- - Wednesday, May 28, 2014


Apropos of a 22-year-old deranged student’s slaughter of his male roommates, two coeds and another male student, as well as leaving 13 injured and in the hospital, I have been doing my research. In the course of which, I came across this quote on the front page of Tuesday’s New York Times. A second-year student in “global studies” at the university where the crimes were committed said in the news story’s second paragraph, “If we don’t talk misogyny now, when are we going to talk about it?” She went on in the next paragraph with similar profundities.

It put me in mind of another quote from The New York Times on Sunday in the op-ed section by columnist Charles M. Blow. He was commenting on the owner of the Dallas Mavericks’ allegedly “bigoted” remark (though it seemed perfectly sensible to me) a few days before. Mr. Blow said the remark typified “the endlessly ached-for, perpetually stalled ‘national conversation on race’ that many believe is needed but neglected .”

I would say that these two “conversations” about misogyny and race have been going on for at least 40 years in America. They are not really conversations. They are always dominated by the feminists and by the opportunists on racial matters. They are monologues, and if someone enters a dissenting view, say, Phyllis Schlafly for women or Clarence Thomas for blacks, that person is denounced as a misogynist or an Uncle Tom.

An honest, far-ranging discussion of such matters as misogyny or racial relations is inconceivable in the country at this time. Take the deranged 22-year-old whose atrocities were committed in idyllic Isla Vista, Calif., near the campus of the University of California at Santa Barbara. In the first news reports, the issue of gun control was immediately trotted out. California has some of the strictest gun-control laws on the books, and there are already some 300 million guns at large in the country. Mental health laws were trotted, though, again, California has plenty of mental health laws and mental health professionals. There does seem to have been some negligence on the part of the police, but this is debatable. Concern for an individual’s privacy is forever cited by Americans on both the left and on the right.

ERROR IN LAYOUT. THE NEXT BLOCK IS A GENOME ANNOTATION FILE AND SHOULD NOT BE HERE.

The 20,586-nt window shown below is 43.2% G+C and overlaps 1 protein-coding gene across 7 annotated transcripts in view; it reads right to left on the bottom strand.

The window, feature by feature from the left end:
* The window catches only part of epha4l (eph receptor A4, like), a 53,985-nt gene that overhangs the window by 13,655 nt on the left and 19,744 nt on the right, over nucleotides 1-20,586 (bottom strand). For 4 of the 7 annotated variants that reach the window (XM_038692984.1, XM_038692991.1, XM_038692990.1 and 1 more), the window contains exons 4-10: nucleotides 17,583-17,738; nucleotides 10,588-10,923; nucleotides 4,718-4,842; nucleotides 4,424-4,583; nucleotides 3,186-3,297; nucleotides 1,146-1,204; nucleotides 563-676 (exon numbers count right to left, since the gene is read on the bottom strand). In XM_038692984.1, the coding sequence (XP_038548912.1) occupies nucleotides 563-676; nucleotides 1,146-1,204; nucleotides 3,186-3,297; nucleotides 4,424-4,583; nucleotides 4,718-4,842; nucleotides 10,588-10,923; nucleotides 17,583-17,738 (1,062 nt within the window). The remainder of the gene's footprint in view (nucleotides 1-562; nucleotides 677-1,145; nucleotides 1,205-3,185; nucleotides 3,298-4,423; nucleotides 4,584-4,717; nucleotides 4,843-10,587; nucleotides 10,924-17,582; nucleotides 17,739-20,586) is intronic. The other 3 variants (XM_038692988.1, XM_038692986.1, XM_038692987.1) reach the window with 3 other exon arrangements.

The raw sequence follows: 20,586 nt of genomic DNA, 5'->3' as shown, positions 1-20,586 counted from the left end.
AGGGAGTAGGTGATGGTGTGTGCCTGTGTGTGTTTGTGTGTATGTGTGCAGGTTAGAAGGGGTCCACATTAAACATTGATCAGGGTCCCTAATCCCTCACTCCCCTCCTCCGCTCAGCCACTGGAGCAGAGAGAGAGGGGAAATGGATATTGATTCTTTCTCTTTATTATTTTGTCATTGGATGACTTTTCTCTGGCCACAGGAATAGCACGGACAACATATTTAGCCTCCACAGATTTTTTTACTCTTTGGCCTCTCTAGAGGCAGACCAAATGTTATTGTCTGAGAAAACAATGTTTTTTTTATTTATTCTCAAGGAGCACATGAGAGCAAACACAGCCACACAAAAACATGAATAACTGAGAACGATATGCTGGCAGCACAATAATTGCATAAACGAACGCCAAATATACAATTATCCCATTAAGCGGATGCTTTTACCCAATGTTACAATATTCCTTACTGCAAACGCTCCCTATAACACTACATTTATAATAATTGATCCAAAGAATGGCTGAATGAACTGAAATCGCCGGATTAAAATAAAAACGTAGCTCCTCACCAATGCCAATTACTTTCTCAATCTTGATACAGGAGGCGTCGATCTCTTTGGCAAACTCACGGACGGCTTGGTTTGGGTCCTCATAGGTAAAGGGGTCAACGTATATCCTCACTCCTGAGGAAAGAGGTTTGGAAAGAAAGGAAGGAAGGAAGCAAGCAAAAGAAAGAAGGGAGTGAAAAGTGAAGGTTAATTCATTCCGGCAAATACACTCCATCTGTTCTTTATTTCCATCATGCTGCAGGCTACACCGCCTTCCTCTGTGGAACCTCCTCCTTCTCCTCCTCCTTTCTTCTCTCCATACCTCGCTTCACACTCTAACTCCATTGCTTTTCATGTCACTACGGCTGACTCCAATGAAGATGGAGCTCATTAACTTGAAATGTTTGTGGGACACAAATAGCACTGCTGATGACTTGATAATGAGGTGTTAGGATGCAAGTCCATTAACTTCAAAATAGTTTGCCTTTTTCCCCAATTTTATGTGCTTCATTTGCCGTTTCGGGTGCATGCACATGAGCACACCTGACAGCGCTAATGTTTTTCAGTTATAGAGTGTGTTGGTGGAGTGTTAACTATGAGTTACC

One very large issue, however, is never discussed. Though there have been many similar outbreaks of shootings on college campuses and even at high schools, no one ever talks much about what is going on at those institutions. I would submit that far more important than increased gun control or increased regulations of mental health or even increased policing, there is a larger matter to be pondered. What is the purpose of education, and how are we handling education in America today?

College students have an abundance of rights without many obligations. They have little supervision, though the number of professors and administrators proliferates. Imagine the numbers of counselors and psychologists on campus at the University of California at Santa Barbara, for instance. College students have only the vaguest idea about what their goals might be. For that matter, they have only the vaguest idea of a curriculum to follow; for instance, the aforementioned student who is immersed in “global studies.” Does she have a foreign language and know the history of, well, the globe? What is she studying to become — a travel agent, an airline pilot, or an agent of the Central Intelligence Agency? She is one of hundreds of thousands of college students who may graduate in four years or 40. The killer in California drove a black BMW given to him by his family. He frequented the local golf course and beaches. He took a couple of course at the Santa Barbara City College or maybe he dropped them. No matter, he could always pick up a couple of courses next semester.

For more than a generation, a college campus has been, with few exceptions, a place where large numbers of young people, with very low time horizons, live in organized chaos — high-rise dormitories, perhaps off-campus slums. They usually have very vague purposes to their lives that often seem positively grandiose. I say that while we indulge in our conversations about the National Rifle Association and mental health, we take up a conversation about the purposes of these vast ghettos. It is about time that America decides what is the purpose of a university — and, come to think of it, of a high school, too.

R. Emmett Tyrrell Jr. is editor in chief of the American Spectator, a senior fellow at the London Center for Policy Research and the author of “The Death of Liberalism” (Thomas Nelson, 2012).



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